This week, Microsoft launched the Xbox, a new gaming system that takes the Redmond giant into another market. Today, Nintendo is unveiling the GameCube, their new entry in a battle they have fought with Sony for many years. With these new gaming stations entering the market, a new war is starting and in the end, it is a war that may change the way we all watch TV, listen to music, get movies, or play games. As many of you already know, the game station is a small box that attaches to your TV and on which you can play video games. However, the firepower of new generation boxes now on the market is now equivalent or higher than that of most computers. The main logic behind this was that gamers wanted a more realistic experience and crunching 3D representation in an ever-changing environment required more and more processing power. Playstation 2 opens the gate Last year, Sony introduced the Sony Playstation 2, a new gaming system that included a built-in DVD player and a 3D graphic engine that made computer video card look ridiculously outdated. At that time, Sony admitted that their goal was to go beyond games and…Read More
With Linux becoming a strong alternative to Microsoft’s operating system, some members of the open source community are setting their sights on a new target: the music industry. The group has introduced a new sound format called Ogg Vorbis, which promises to deliver better sound quality or smaller digital music files than the popular MP3 file format. Ogg Vorbis is a fully open, non-proprietary, patent-and-royalty-free, general-purpose compressed audio format for high quality (44.1-48.0kHz, 16+ bit, polyphonic) audio and music at fixed and variable bitrates from 16 to 128 kbps per channel according to a statement on the official Ogg Vorbis site. MP3 was designed by committees so it ended up with a bunch of useless junk in it says Jack Moffitt, project manager on Ogg Vorbis. Because we designed Vorbis from the ground up, we have streamlined a lot of the technology and created better algorithms for encoding and decoding. The new format, which uses the extension .OGG, was developed as an alternative to MP3 and already has a long history. Seven years ago, Chris Montgomery, now one of the leaders on the Ogg Vorbis project, wanted to burn his CD collection to his computer. However, the hard drive he…Read More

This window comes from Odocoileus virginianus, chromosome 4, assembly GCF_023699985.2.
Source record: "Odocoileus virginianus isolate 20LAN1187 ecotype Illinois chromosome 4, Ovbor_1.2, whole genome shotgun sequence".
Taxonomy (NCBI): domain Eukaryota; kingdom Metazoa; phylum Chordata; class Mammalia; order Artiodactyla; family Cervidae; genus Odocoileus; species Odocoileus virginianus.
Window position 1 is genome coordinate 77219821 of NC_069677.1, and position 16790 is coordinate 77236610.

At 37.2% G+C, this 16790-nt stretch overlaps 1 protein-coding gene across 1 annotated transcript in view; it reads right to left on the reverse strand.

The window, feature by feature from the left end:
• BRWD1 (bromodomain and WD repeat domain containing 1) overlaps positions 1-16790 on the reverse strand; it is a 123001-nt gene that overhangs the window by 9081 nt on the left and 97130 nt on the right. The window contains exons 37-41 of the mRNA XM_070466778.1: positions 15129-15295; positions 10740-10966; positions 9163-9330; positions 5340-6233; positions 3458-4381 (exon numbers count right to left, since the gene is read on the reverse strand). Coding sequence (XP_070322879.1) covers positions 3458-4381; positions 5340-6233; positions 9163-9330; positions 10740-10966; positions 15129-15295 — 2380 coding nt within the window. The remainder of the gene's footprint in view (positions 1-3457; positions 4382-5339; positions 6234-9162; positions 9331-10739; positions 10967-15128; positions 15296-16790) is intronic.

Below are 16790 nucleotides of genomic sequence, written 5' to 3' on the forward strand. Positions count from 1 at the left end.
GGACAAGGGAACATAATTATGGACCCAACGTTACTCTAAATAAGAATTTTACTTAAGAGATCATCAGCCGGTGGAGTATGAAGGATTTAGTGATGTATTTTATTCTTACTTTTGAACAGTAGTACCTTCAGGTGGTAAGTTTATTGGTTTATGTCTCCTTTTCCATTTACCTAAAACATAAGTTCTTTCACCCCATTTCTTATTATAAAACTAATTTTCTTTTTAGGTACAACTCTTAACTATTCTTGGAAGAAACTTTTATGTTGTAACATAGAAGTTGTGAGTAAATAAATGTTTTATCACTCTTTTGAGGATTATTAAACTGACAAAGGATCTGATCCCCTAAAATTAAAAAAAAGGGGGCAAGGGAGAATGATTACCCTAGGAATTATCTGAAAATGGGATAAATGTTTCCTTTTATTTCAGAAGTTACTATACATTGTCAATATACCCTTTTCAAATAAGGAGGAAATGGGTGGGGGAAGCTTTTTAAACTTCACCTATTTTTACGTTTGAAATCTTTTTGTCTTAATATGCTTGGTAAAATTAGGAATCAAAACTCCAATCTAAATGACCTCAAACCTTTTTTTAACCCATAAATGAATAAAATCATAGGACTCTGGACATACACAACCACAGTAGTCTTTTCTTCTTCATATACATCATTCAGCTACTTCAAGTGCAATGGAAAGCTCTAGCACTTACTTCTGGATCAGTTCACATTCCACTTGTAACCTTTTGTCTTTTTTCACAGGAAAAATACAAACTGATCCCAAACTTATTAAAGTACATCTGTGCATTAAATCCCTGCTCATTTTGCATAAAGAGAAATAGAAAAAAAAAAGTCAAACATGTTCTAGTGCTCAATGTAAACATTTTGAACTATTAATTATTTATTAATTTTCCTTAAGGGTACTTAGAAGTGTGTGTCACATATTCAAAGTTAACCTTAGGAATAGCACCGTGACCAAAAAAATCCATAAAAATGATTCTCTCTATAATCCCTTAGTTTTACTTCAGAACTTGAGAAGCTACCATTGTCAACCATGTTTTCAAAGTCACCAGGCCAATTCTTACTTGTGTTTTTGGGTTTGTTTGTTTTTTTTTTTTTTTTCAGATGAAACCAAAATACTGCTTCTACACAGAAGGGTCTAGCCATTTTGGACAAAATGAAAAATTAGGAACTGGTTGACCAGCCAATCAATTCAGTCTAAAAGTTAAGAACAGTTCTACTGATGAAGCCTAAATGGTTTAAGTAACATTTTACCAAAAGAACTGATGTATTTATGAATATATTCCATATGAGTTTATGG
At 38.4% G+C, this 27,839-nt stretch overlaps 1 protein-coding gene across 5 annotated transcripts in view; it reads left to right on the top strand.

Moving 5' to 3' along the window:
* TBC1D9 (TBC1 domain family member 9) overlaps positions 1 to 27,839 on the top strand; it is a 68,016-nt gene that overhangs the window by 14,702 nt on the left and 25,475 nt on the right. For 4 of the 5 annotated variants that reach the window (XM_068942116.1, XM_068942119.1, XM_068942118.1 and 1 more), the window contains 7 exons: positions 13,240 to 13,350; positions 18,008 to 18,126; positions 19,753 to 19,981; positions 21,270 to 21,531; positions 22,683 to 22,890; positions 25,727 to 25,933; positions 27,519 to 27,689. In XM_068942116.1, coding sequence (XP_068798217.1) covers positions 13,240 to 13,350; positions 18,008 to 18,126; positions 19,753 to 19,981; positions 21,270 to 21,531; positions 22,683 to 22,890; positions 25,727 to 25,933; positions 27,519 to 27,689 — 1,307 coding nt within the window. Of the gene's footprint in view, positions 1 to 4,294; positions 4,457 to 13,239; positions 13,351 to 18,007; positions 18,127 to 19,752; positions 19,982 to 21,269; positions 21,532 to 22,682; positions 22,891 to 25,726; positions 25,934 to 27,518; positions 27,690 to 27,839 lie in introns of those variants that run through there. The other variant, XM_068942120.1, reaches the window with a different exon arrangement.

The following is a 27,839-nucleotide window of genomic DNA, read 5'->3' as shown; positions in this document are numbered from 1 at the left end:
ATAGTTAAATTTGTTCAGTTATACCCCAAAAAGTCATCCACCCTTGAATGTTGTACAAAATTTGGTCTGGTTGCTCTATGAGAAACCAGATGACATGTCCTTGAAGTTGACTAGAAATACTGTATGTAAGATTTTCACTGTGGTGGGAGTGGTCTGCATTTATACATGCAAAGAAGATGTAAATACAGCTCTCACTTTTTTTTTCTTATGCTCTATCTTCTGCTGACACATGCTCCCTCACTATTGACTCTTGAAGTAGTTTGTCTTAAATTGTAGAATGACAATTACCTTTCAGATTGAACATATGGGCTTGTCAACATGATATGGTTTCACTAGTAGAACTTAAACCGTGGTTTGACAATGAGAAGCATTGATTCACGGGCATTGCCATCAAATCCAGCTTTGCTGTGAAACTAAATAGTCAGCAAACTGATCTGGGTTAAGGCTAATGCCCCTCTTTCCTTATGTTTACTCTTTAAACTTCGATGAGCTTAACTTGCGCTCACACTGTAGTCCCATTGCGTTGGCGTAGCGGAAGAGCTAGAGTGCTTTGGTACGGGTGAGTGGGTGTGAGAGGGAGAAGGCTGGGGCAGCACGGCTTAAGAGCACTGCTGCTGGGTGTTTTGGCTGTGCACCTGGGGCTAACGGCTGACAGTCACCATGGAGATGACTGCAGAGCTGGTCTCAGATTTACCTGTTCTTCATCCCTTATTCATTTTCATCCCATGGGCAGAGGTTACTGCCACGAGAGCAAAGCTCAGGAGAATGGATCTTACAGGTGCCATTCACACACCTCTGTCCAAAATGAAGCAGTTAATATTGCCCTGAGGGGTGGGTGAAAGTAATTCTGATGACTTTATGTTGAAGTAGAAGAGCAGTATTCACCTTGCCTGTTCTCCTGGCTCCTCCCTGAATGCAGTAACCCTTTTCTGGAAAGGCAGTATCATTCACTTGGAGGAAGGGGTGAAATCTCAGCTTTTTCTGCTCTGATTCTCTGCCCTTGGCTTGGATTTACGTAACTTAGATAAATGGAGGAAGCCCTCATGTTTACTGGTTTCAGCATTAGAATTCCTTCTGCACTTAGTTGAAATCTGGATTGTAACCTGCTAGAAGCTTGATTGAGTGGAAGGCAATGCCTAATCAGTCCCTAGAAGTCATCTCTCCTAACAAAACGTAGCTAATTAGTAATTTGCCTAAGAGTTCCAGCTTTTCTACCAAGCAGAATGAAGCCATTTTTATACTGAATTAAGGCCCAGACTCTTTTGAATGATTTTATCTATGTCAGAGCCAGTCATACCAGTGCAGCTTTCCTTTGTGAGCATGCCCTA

It’s the day after the presidential election in the United States and the winner is… either Bush or Gore. The interesting thing in this is that part of the reason we have reached this outcome is that polling booth in the United States are still using antiquated technology. In Florida, the state that will decide who gets the election, the voting is done on punch cards. For years to come, this election will be scrutinized and people will ask questions as to what went wrong. Whether Bush or Gore wins, there will be about half of the people looking for some sort of reform. In the new age of computing, one is left to wonder whether there will be a change in the way election booth are shaped. Using technology could solve one of the problems: if the voting booth were more computerized, we might know who the next president is by now. Using basic client server technology, this could easily be changed. If the voting booth were to hold dumb terminals with touch screens connected to a server at every location, the servers could be brought in and the votes quickly tabulated. Other net-related votes However, a number of…Read More